Students gathered to watch Comic Frenzy perform on Feb. 15.
Trevor Hill, a theatre instructor who directs and teaches the Comic Frenzy team, said improvisation, improv for short, is more than just entertainment.
“Improv in general is just a really valuable skill to have,” Hill said.
Hill said improv is a part of daily life.
“[Improv] is what we do every single day. There’s no script in life,” Hill said.
He said that improvisational theatre teaches students how to answer the question, “How do I improvise?”
Madeline Hiatt, a freshmen studying theatre performance, is on her second semester as a part of Comic Frenzy and thinks that it’s a practical class.
“[Improv is] thinking on your feet — it works for everything,” Hiatt said.
Hiatt said Comic Frenzy focuses on collaboration and team-building in order for students to perform their best.
“You learn a lot of things that you can take outside of theatre,” Hiatt said.
Scott Michelsen, a senior studying education and a member of the gro, said his on-and-off experience with Comic Frenzy and Academy of Comedy, another improvisational theatre gro on campus, has helped him with his confidence. Michelsen said improv is scary, abstract and intimidating.
“[The class is] not just ‘Let’s show and play games for two hours,’” Hill said. “We’re working. We’re learning.”
Hill said that during class there are reading assignments, team-building exercises and games that Comic Frenzy performs later at their shows.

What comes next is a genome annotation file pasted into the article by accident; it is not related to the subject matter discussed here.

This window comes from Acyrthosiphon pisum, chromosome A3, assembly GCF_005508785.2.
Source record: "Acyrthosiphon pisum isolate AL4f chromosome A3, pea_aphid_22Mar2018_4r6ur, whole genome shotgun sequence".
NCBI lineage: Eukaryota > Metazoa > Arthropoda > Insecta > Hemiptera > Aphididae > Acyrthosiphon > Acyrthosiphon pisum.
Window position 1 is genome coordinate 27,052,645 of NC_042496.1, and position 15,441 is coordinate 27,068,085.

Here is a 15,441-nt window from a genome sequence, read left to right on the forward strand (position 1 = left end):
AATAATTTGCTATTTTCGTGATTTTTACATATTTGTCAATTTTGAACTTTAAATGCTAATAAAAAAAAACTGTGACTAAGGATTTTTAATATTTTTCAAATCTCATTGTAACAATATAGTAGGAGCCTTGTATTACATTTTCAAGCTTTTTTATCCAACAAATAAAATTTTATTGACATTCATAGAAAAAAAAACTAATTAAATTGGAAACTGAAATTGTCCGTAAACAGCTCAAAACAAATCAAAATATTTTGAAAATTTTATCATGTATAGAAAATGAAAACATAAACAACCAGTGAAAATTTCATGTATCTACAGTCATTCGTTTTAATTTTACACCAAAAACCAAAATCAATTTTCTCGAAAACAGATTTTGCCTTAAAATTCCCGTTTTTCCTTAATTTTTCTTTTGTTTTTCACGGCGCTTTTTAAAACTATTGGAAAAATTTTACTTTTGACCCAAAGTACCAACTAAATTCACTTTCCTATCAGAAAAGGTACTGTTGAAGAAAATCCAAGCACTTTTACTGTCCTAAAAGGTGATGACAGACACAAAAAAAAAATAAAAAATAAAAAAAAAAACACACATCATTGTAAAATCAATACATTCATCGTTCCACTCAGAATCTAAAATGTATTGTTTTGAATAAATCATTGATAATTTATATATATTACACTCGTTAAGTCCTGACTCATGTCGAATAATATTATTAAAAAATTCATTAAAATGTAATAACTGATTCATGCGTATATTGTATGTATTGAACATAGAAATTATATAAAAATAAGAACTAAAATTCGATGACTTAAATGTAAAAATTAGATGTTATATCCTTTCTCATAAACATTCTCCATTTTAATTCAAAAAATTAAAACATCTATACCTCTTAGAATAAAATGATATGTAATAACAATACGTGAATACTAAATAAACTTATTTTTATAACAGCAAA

“We have a whole set of games that we don’t do in shows that help us in other areas,” Michelsen said.
Hiatt said team-building games are the most integral parts of Comic Frenzy.
“It’s based on trust and sporting your fellow members,” Hiatt said. “It’s a really comfortable gro.”
Michelsen said goals are also integral to Comic Frenzy. During each class period the students are asked to focus their classroom work around a goal.
Hill said he tries to facilitate an environment of safety.
“I try to make the classroom as safe a place as possible,” Hill said.
Hill said he encourages failure in the safety of the classroom, because he believes that students need to push themselves, sometimes to the point of failure, in order to develop as artists.
“There is such a great possibility for failure in what we do, and I kind of encourage that,” Hill said.
Hill said this safety and risk-taking creates comfort and comedy.
“It’s a lot of fun, kind of open and loose,” he said.
Hill said he invites all students to join Comic Frenzy. Auditions are held at the beginning of every semester and students who are accepted then add the class.
Comic Frenzy’s next two shows are March 15 at 7 p.m. and 9 p.m.
“Come and see us,” Hiatt said. “It’s a lot of fun. It’s a good time for us and for the audience.”